Jesus honed in on forgiveness more than pride, vanity, lust, gluttony and greed. The sins all delight in something good, but in a disordered way.
The talents God entrusts to us are good in themselves, but we fall into pride when we do not acknowledge they are an undeserved gift. Material possessions, food and human sexuality are all good in themselves, but can each be used in a bad way. Unforgiveness, on the other hand, involves no good, redeemable desire. To refuse to forgive is to desire evil for another person because they have caused us pain in the past. The desire for evil for another is entirely incompatible with life in the kingdom of heaven, so unforgiveness is among the most deadly sins that we entertain.
Yet forgiving can seem to be a complex process. Even after we say the words, “I forgive you,” anger may still flare up and cause us to take back our forgiveness. Anger is the psychological equivalent of physical pain. Just as pain protects our body by causing us to recoil from harmful things, anger causes us to recoil from those things that are psychologically threatening. A psychological threat can manifest itself in a variety of ways — even a past memory of being humiliated or threatened can trigger an intense anger reaction that can occasion a renewed desire for the evil of another (which is unforgiveness).
I want to offer you two imaginative meditations (both of which I’ve received from Bishop Robert J. Hermann) that can greatly help with forgiving. First, imagine yourself in 10,000 years dwelling in heavenly bliss — basking in the light and love of the Father, Son and Holy Spirit. Imagine your family members and friends, laughing and delighting in one another. And the Blessed Mother smiling upon you. Then imagine the person you have not forgiven coming toward you. He is repentant of his past sin and has perhaps spent time in purgatory. Can you be happy that he has repented? That he is with you? If so, you are on your way to forgiveness.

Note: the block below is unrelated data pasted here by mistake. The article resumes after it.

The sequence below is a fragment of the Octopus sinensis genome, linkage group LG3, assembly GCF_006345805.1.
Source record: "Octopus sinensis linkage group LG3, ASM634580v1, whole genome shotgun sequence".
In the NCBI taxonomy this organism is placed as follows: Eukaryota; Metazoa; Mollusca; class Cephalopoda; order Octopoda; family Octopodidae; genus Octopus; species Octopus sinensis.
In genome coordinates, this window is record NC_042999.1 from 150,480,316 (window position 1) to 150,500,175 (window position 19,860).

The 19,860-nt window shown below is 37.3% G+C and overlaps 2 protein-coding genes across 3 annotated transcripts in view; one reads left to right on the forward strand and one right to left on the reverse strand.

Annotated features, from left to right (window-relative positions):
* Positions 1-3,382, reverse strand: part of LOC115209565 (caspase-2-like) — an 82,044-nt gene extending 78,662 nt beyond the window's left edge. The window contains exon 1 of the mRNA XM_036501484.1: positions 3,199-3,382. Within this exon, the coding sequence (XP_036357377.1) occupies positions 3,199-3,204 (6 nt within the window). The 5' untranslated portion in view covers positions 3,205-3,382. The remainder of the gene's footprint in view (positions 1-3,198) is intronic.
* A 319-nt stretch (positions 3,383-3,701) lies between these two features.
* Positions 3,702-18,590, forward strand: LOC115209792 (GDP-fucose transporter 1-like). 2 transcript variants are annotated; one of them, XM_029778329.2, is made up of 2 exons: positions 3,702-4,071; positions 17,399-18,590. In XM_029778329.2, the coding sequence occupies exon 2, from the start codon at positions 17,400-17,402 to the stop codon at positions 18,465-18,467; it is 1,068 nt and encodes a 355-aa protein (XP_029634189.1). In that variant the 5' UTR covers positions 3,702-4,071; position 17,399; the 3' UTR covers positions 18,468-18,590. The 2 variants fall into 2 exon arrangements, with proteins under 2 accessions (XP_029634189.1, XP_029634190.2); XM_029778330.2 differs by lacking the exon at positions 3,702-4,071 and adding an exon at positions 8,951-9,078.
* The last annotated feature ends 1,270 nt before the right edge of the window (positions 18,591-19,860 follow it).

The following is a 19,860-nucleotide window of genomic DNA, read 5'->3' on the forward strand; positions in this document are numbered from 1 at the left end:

Second, I encourage you to deal with anger. Allow yourself to feel all the anger you have at the person who has hurt you. Feel it in your chest, in your veins and the flush of your face. Acknowledge and take ownership of this strong emotion. Now imagine yourself beneath Jesus on the Cross — under His outstretched arm. Feel His blood flow down into your heart and soul. He has been more hurt by the sin than you — you are still alive, but He died due to that sin. Allow His blood, the blood of forgiveness, to flow into your innermost being and extinguish the fire of your anger. Allow yourself to feel the healing and soothing power of the blood of Jesus Christ.